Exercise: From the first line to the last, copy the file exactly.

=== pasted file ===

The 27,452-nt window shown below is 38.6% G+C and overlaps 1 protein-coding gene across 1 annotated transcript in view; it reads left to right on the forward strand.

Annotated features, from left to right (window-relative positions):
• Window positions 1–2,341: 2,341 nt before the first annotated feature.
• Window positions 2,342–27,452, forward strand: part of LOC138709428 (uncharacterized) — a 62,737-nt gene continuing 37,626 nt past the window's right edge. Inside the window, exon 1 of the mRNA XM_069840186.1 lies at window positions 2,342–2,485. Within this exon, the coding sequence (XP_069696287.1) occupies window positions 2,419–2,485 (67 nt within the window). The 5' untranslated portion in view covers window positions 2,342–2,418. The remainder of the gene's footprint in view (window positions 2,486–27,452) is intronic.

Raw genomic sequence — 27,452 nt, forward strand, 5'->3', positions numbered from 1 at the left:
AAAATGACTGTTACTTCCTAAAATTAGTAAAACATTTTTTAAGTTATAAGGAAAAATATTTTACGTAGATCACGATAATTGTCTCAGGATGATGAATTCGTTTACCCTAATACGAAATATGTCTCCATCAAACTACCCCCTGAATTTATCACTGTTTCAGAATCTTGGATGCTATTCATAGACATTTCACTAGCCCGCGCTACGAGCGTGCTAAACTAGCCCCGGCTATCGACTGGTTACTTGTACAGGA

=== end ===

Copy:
The 27,452-nt window shown below is 38.6% G+C and overlaps 1 protein-coding gene across 1 annotated transcript in view; it reads left to right on the forward strand.

Annotated features, from left to right (window-relative positions):
• Window positions 1–2,341: 2,341 nt before the first annotated feature.
• Window positions 2,342–27,452, forward strand: part of LOC138709428 (uncharacterized) — a 62,737-nt gene continuing 37,626 nt past the window's right edge. Inside the window, exon 1 of the mRNA XM_069840186.1 lies at window positions 2,342–2,485. Within this exon, the coding sequence (XP_069696287.1) occupies window positions 2,419–2,485 (67 nt within the window). The 5' untranslated portion in view covers window positions 2,342–2,418. The remainder of the gene's footprint in view (window positions 2,486–27,452) is intronic.

Raw genomic sequence — 27,452 nt, forward strand, 5'->3', positions numbered from 1 at the left:
AAAATGACTGTTACTTCCTAAAATTAGTAAAACATTTTTTAAGTTATAAGGAAAAATATTTTACGTAGATCACGATAATTGTCTCAGGATGATGAATTCGTTTACCCTAATACGAAATATGTCTCCATCAAACTACCCCCTGAATTTATCACTGTTTCAGAATCTTGGATGCTATTCATAGACATTTCACTAGCCCGCGCTACGAGCGTGCTAAACTAGCCCCGGCTATCGACTGGTTACTTGTACAGGA